THE CARD GAME

            The names in this report have been changed because not one is an innocent.

They called their weekly gathering the Kiddy Kard Club, and the group meets every Friday to play bridge at the community center. Sam had been in the group for nearly twenty years. The youngest in the current membership was a youth of sixty-nine. The oldest, the one with tenure so to speak, had brought in his birthday cake last Friday with a big 9 3 in its topping. The membership changes as someone leaves the group for what are called “natural causes”, or because a player simply couldn’t remember where in hell he was or was going or had been. He would be replaced with a sounder, but not necessarily sound, mind.

His replacement had to pass muster with the group. He was invited to substitute a time or two for unspoken evaluation. He might then become a regular or simply fail the test and fall by the wayside. There were no formal rules in the test, but all the veterans knew them. Fritz had become an uninvited one when he became too critical and too specific about how Ike had played a hand or two.

A fellow named Tony hasn’t been invited back after he twice served himself from the Klub’s self-service coffee urn without dropping a coin in the box. The sign clearly said Ten Cents a Cup. Max said, “I don’t want no one what can’t read at my table.” (Max’s grammar has slipped a bit since he used to teach at the University.)

A preacher had been invited to the group only once, and wondered if they might open the play with a brief prayer. Sam blackballed him with terse comment. “If I can’t cheat and swear and lie a little, I might as well stay home and talk to my wife.”

During official play, complaints about wives, the White House, or taxes were taboo lest the player’s concentration might wander, and idle talk was delayed until sack lunch time at noon. Those lunch topics ceased when play resumed half hour later, although the subject of local sports might be touched on while the cards were being dealt for the next hand.

They don’t play for big money. Before play begins, everyone antes up a dollar at the five tables of four men per table. The twenty bucks is paid out at the end of official play with high score of the day awarded six dollars, with second, third, and fourth scores getting decreasing prizes. They used to give the low scorer of the day a dollar, but Max said, “I don’t want my money going to no losers”. Max has voted a straight Republican ticket since Eisenhower became President in 1952.

The announced starting time is ten o’clock but the men start drifting in when the doors open at nine for what they call warm-up time. Courtesy demands that the next guy in sits at whatever table has a vacant seat or so and plays with the guy in the opposite seat for the first five hands of official play. When the winners move on to the next table, they will switch and play with a new partner by luck of the draw. This lets everyone have the same advantage or disadvantage of the beginning seat choice.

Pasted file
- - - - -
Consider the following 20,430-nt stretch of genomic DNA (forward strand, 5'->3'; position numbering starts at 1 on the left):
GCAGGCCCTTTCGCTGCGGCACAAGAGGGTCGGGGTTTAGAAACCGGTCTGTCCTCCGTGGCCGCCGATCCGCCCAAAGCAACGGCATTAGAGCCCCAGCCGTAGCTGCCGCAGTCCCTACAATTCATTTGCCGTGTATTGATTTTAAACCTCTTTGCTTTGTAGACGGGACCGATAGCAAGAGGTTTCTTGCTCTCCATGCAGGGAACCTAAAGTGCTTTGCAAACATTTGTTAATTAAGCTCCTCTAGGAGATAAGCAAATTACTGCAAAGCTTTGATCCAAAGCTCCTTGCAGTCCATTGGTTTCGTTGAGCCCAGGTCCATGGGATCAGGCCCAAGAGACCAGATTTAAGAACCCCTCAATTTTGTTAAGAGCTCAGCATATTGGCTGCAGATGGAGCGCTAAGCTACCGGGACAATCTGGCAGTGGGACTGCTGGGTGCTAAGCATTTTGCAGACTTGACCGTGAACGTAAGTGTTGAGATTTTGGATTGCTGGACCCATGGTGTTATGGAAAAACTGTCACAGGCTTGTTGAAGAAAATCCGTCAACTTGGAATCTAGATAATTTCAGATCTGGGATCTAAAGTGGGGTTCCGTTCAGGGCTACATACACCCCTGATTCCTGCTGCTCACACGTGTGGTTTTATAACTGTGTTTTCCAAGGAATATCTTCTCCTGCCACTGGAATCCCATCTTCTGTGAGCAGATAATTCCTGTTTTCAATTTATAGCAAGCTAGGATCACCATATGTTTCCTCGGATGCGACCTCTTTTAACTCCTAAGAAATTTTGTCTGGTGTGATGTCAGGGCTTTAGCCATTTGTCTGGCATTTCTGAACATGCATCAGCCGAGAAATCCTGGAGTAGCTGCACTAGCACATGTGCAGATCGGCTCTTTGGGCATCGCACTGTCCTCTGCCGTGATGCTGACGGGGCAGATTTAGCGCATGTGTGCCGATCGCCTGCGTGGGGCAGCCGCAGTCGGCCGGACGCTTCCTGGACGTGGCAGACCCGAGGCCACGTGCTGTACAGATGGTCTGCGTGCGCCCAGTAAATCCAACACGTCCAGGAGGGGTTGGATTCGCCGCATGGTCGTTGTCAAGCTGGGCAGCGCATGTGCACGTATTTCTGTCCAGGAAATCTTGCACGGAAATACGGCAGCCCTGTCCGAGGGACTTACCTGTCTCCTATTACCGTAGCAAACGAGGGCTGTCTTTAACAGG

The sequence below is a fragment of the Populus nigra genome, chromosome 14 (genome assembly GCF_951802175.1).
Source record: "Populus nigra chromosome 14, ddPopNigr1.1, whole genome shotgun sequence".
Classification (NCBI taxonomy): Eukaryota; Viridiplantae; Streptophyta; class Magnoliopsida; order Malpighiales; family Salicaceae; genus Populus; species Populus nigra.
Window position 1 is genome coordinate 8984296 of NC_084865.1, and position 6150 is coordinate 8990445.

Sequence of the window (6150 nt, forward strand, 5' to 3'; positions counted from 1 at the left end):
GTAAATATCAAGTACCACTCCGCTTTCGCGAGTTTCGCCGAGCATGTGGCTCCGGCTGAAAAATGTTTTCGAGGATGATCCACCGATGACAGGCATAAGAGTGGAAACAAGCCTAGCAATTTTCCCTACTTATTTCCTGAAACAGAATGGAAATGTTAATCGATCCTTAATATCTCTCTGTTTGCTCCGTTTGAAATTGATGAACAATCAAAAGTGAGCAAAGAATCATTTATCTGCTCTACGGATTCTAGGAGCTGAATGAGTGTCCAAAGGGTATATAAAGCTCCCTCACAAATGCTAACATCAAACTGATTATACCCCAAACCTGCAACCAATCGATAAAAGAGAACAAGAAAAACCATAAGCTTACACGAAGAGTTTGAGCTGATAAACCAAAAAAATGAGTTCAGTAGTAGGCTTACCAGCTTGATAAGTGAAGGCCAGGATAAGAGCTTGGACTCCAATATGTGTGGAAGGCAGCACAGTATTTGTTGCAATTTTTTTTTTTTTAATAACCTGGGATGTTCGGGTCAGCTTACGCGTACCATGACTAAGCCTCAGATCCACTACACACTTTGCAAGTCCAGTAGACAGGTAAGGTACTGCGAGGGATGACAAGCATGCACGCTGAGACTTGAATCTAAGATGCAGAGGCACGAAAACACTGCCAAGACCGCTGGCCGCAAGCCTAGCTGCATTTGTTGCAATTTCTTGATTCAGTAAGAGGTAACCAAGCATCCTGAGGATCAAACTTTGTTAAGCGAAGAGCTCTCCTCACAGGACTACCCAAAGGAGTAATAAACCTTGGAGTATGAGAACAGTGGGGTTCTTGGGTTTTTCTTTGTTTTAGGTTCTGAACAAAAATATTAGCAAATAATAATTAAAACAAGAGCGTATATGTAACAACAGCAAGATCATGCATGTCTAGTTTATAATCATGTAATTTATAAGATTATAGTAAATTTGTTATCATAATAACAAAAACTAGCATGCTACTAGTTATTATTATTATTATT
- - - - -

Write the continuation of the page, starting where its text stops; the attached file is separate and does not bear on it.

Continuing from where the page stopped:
On this day Bob T. came in to find only two open seats at the fifth table, at just ten minutes before start time. He sat down across from Sam to hear Sam grunt, “Oh, hell! I have to start off with you?”

Bob glared back, “We drew numbers to see who started with you. I lost”.

Sam said, “You’re late again. You had to wash dishes before she’d let you outa the house, huh? Your hands are almost clean. Somebody deal the cards.”

They both looked up as Ned wandered in to loom over the last seat. His name was Ned, but the guys called him The Black Judge. In his younger years, genteel ladies of the South might have called him a “gentleman of color”. Men would have been less kind. He stood about six foot seven and had played his football at Texas A&M. The word was that he went pro with the Dallas Cowboys for a couple of years, before he went bad and became a lawyer. He still heads his own large law firm, and has argued and won a couple of major cases before the State Supreme Court. He sat down on Sam’s left, and said, “Hiya, Honkie.”

Sam and Ned and their wives had been friends for over 20 years, and needle each other for entertainment of themselves and others within the club. Sam grinned and said, “Glad you could drop by. Got any slave uprisings planned for today? Got the cotton all in?”

“Naw. Massa Abe done settle that for us some time back. Hadn’t you heard? GranPap got a mule and forty acres. Mule has up and died though.”

Bob had dealt out the four hands and already sorted his cards while listening to their ritual insults and said, “Hey, I bid One No Trump. You kids shut up and bid.”

A shrill whistle or two stopped the chatter at all five tables as Chuck, the nominal head of the Klub, held up both hands. He was the guy who awarded prizes and brought in needed supplies so they mostly listened when he spoke. “Okay, girls. Listen up. I need an extra buck from each of you today for some new cards. I wanna see eight dollars on each table. Now, throw in your cards and deal ‘em out fresh. Winners move clockwise. Time to start this rat race.”

Cards were quickly shuffled, cut and dealt as idle chatter stopped and twenty men settled quietly in to devote their full focus on the business of the day.

 

Gus Daum

 

 

 

 

 

 

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About degus221

A Kansan who has migrated to Oregon.
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